|The Pop-Up Circus Big Band directed by Andrew Oliver|
Pop-Up Circus: The Story of the Moon
(Rich Mix. 20th July. Review by Dan Bergsagel)
Forty-five years on, Neil Armstrong, Buzz Aldrin and Michael Collins would no doubt be amused and warmed to see how enthusiastically and creatively their legacy was being remembered at the Pop-Up Circus event at Rich Mix in Brick Lane, celebrating the anniversary of the Apollo 11 landing.
The tautology-toying Gods of Apollo set the tone for the evening. A five piece instrumental group weaved audio snippets from NASA’s archives into their varied avant-garde sound. With strong interplay between the tenor and soprano saxophones, the texture of the performance built on the gritty 1960s recordings, sourced from the legendary dialogue of the space missions themselves, the warm analogue hum left in its absence, and the restrained throbbing backing of Jon Ormston’s drums. While the NASA audio may have lent the piece an American bias, marking the success of one superpower over the other in the Space Race, composer/instigator/saxophonist Rob Cope was keen to point out, his piece had initially sparked into existence by the Soviet space program of the late 1950s, and the peculiar remark that Sputnik, and most of its satellite descendents, merrily beeped a concert D.
The collective performance scaled back, giving each individual an opportunity to explore the outer ranges of their instruments, and that was when the visual backdrop behind the band came into its own. Assembled by Manuel Fernandez, a sequence of animations and video collages was projected above the musicians, moving from themes of bacteria and animals (National Geographic and the BBC featuring strongly) through to the onset of mechanisation and mass-production, and finally the rapid scientific development in aerodynamics and aeronautics that led to the space programs’ eventual success, shown in research film footage of fighter pilots having their bodies pushed to the limits by high G forces.
As the mesmerising combination of Hernandez’s animation and Gods of Apollo’s set came to an end, the sensory overload continued: all around people were painting small foam planets, helium balloons floated near the ceiling, and Katarzyna Witek and accomplices performed a short interpretive dance. An interesting foil to the jazz which preceded it, the four dancers, accompanied ably by Alex Roth on guitar and Alex Bonney with his trumpet and laptop, gave the jazz-savvy audience an opportunity to be reminded of what it is like to be nudged from your comfort zone and to concentrate on something unfamiliar and unexpected.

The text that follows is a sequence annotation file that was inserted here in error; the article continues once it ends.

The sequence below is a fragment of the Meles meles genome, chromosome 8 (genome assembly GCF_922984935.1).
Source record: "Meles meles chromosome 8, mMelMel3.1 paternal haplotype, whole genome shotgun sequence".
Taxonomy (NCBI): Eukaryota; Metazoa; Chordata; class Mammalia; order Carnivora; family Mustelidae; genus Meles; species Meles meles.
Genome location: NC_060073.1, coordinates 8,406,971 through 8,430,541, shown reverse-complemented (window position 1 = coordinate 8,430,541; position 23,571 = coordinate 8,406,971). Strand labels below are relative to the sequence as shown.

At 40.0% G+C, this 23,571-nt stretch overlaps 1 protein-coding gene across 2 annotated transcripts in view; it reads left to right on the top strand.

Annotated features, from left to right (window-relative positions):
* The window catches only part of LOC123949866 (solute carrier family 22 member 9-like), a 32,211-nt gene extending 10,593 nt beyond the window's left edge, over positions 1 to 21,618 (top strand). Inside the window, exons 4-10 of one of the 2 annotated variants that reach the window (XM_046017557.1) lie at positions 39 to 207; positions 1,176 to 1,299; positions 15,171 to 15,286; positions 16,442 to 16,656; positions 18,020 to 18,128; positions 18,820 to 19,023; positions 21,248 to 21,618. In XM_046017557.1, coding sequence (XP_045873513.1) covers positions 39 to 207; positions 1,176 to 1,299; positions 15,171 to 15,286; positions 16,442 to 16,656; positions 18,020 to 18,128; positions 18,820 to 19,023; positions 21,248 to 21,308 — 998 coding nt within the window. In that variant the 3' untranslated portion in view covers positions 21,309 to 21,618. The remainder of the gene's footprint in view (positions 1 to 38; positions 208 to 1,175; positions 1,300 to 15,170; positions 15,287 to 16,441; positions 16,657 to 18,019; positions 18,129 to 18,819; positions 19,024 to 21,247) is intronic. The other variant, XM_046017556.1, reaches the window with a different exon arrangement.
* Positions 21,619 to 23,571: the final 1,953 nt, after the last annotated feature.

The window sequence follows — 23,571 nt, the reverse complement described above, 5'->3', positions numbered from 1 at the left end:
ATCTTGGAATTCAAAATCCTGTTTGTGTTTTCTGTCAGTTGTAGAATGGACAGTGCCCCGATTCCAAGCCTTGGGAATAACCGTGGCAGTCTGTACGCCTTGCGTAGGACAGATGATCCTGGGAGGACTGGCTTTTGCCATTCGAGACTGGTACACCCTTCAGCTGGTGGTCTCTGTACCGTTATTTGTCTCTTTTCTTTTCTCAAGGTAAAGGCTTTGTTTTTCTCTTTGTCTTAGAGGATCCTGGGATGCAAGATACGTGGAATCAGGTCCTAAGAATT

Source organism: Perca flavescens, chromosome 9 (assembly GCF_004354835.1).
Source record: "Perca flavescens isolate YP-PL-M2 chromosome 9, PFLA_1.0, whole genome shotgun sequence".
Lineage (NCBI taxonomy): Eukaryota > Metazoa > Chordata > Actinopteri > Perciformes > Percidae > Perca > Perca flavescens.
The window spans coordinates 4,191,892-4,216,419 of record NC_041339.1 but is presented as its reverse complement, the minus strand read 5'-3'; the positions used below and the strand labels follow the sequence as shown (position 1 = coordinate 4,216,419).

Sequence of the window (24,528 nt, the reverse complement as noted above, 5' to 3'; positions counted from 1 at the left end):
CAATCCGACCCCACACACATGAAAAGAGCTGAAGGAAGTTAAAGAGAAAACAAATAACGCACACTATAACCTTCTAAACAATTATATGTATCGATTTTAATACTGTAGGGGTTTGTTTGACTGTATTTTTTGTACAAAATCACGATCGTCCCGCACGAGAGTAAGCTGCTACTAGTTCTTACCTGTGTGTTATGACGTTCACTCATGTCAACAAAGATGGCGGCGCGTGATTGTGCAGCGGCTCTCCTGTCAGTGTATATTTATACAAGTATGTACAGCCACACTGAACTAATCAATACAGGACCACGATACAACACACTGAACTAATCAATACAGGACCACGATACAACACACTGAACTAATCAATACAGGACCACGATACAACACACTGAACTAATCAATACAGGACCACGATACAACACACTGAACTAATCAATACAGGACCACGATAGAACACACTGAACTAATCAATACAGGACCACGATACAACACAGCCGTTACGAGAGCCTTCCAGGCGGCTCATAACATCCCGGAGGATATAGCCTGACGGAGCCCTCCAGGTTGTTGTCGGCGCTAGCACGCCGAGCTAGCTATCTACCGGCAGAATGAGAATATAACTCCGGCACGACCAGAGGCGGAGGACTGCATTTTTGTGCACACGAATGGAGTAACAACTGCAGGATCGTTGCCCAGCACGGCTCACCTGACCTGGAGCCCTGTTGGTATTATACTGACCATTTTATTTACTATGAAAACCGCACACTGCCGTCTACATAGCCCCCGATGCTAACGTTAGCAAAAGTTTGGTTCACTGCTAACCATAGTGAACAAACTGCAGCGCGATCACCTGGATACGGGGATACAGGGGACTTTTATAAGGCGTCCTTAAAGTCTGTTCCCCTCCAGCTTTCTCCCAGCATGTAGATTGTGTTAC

As the strains of the obligatory Sun Ra interval tracks faded into the background, Pop-Up Circus organiser Simon Roth introduced the 20-strong scratch Big Band for the second part of the evening. A group who appear sporadically to perform a rare mix of new compositions and jazz standards on wildly different themes were accompanied on this occasion by the surreal sight of many busy hands above the bands’ heads illustrating space scenes. Apt and neat renditions of Fly Me to the Moon and It’s Only a Paper Moon book-ended a set of exciting new pieces by friends and band members: amongst them a stomping Balkan piece imagined from a dystopian space parodies, juxtaposing chaotic brass lines with contained vibraphone work; another inspired by the Cassini-telescopes photographic successes and built around Conor Chaplin’s electric bass and a Alex Roth’s strong guitar line.
Each new piece arrived with a scholarly introduction from conductor Andrew Oliver, thoroughly explaining at length the context of each composition, and any interesting asides en route. The pre-amble was strongest for his own piece Saturn V, charting the three stages in the journey of the most powerful rocket ever to have left the earth’s surface. Tom Green’s trombone introduction heralded the ominous expectation of the countdown as the ensemble joined for the apocalyptic launch , before clarifying into an accelerating resolve, and dwindling into orbit and breakup, here as before Ralph Wyld’s vibes crucial to achieving that bona fide ‘space’ sound.
Mechanical Moon closed the evening, a new group re-interpreting the poetry of Elizabeth Bishop, with an expected lunar bent, into a compact 5-man rocky format. Erica Jarnes delivering the poetry with passion (and occasionally props) with a Joni Mitchell air, the music driven forwards by the strongly characterful drumming of Dan Paton.
While a close and stormy weekend was coming to an end, Pop-Up Circus’ multimedia onslaught and eclectic line-up did a fantastic job of firing a room in humid East London, and transporting the minds of an audience to places far, far away.